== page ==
I visited Riverstown Garda station some weeks ago. I inspected the station building, including the official accommodation which is occupied by one garda, the only other member of the Garda stationed at Riverstown apart from the sergeant. The accommodation is in a deplorable condition. The plaster is falling off the walls, there is no central heating and it reeks of dampness. The garda has occupied the accommodation for 15 years. In all that time nothing has been done to refurbish this very old and partially dilapidated building.
Riverstown sub-district is a large sub-district and the amount of work the garda does in his day to day policing of the area, and in the community in general, cannot be evaluated or adequately described in the short time I have. It is clear that this garda is totally dedicated to this work – his regular visits to old people living alone in remote and isolated areas are prime examples of that dedication.
Unless the accommodation he occupies at Riverstown Garda station is refurbished in the near future, he will have to vacate it. The entire station is a health hazard. The garda in question is from Easkey, 30 miles from Riverstown. If he has to vacate the official accommodation there he will have to commute between Easkey and the station. The garda is available on a regular basis to the local community in the Riverstown area, something it appreciates greatly. On several occasions he has given freely of his time to help those in need of Garda assistance. If he is forced to commute 30 miles from his residence to his station, the community will lose the ready availability of the garda, which will be a great pity.
Major refurbishment is planned for the Riverstown station. The drawing – Drawing No. 830/A/02 – for the refurbishment was prepared in September 1997 by Lochlainn Regional Architect, Office of Public Works. The premises were visited by the Garda housing officer in March 1999 following a parliamentary question I asked about the state of the building. Taking into account all that has taken place over the last two years, it is reasonable to expect that this work would have at least started. This is far from the case. I also note under reference number 7/237, dated 26 July 1999, that the Riverstown station is listed for maintenance probably in 2003.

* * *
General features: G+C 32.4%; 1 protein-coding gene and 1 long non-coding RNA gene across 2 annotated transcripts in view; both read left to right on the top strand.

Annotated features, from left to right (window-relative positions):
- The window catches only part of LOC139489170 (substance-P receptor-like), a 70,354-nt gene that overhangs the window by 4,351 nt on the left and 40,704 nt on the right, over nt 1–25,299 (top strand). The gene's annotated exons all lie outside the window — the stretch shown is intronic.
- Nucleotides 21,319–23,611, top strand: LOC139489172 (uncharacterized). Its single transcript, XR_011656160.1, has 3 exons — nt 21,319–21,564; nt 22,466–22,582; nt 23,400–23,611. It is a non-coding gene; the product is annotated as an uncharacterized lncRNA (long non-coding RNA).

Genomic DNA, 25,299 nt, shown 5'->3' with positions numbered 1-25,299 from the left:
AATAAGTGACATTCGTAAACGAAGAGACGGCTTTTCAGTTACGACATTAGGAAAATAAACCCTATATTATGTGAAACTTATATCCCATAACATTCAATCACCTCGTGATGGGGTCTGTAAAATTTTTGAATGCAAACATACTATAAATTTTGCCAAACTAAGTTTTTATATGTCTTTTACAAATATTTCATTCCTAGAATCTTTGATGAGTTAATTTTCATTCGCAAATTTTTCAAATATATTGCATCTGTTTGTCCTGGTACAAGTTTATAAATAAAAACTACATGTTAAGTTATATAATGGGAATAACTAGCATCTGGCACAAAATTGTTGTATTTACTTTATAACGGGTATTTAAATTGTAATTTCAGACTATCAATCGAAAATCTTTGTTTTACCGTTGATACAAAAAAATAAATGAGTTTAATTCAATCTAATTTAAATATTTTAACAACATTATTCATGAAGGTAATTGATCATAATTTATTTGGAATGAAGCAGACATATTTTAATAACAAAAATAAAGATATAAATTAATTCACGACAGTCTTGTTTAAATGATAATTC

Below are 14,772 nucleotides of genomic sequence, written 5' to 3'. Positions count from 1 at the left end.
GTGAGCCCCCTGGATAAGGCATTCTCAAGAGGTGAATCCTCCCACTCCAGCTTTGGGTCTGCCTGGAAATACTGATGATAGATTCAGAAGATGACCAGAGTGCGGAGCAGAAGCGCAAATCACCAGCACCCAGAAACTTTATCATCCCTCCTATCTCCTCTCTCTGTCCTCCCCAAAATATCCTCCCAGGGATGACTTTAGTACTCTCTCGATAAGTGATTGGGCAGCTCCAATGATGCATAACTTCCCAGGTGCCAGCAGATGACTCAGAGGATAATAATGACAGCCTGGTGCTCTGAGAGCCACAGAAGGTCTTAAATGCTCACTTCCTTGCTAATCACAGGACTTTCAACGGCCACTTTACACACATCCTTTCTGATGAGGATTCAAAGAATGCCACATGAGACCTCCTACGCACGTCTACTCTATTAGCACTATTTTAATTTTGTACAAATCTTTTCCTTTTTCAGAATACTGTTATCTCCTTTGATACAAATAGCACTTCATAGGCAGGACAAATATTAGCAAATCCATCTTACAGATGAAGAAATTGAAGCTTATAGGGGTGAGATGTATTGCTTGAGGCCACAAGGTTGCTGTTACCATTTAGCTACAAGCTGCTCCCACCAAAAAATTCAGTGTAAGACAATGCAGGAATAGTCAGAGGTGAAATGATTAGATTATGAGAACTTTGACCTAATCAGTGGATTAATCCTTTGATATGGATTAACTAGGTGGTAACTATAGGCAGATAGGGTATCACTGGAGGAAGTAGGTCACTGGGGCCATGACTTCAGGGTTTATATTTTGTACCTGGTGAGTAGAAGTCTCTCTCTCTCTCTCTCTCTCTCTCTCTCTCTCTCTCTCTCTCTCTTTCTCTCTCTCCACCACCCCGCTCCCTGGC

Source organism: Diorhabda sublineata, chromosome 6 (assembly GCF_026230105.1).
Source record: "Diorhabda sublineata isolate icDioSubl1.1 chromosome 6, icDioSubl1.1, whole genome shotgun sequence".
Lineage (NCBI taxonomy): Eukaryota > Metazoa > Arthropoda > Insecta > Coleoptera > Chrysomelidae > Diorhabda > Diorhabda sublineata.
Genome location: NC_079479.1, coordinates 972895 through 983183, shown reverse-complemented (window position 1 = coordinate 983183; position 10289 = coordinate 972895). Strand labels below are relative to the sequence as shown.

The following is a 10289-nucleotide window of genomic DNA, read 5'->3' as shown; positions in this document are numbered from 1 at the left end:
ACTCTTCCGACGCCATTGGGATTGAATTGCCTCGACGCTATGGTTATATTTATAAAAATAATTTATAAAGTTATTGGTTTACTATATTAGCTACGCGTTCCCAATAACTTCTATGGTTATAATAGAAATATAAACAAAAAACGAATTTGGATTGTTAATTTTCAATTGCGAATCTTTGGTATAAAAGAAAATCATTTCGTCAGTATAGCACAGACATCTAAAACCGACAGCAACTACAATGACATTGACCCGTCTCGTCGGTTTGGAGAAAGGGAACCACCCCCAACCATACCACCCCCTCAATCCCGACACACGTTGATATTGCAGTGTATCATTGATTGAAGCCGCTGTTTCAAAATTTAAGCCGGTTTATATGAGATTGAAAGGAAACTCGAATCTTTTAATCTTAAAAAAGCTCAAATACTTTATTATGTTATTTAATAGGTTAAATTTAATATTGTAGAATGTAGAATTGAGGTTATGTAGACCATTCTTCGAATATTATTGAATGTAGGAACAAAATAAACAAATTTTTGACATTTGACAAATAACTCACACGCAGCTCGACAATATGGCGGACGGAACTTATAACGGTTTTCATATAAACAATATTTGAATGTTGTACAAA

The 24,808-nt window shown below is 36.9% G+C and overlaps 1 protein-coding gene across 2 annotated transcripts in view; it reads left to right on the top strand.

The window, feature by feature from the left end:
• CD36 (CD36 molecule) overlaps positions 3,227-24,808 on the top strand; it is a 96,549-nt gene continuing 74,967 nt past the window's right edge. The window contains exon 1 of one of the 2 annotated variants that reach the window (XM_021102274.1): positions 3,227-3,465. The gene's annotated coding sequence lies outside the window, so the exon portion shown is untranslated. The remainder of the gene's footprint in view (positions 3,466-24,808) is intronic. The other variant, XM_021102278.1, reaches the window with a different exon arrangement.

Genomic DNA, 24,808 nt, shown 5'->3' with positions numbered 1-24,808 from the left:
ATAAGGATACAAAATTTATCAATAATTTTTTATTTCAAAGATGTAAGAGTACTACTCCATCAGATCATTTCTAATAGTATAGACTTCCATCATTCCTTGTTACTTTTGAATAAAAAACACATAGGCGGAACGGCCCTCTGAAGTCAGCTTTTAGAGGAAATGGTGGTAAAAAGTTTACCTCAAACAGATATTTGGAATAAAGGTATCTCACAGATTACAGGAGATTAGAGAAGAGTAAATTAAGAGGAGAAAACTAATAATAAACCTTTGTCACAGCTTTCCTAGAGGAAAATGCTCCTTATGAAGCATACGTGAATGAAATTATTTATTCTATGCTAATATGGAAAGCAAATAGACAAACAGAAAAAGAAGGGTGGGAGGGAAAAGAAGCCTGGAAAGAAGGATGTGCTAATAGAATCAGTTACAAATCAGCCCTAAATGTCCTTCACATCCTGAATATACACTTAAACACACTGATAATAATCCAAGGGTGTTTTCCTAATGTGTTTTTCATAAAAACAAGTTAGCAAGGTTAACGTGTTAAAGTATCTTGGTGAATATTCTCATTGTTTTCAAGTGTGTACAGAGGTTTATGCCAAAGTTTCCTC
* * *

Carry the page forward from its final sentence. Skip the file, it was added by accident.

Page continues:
If Riverstown station is left without repairs for another three years, not alone will the garda have to vacate the station, but the public area of the building will also have to be vacated. To remain in occupation of the building would be a health hazard. Unless urgent action is taken, the state of the building will rapidly deteriorate further.
I respectfully request that the Minister takes this matter very seriously with the Garda housing officer at the Office of Public Works, who is already aware of the state of the building, and that it is impressed on him how important this facility is to Riverstown. The garda in question is owed the basic facility of comfortable accommodation in recognition of his service to the community. The station is a hazard to the garda's health. I call on the Minister to issue a major works requisition to commence work immediately on Riverstown Garda station.
I have visited the station myself and could not describe the conditions. The station is like something in the 19th century, not the 21st century. The Garda presence in Riverstown in a time of attacks on old people in isolated areas is an invaluable asset. This sub-district serves a huge area. It would be an outrage if the community were to lose the one garda who resides there. Without the immediate sanction of funding to upgrade the station, that is what will happen.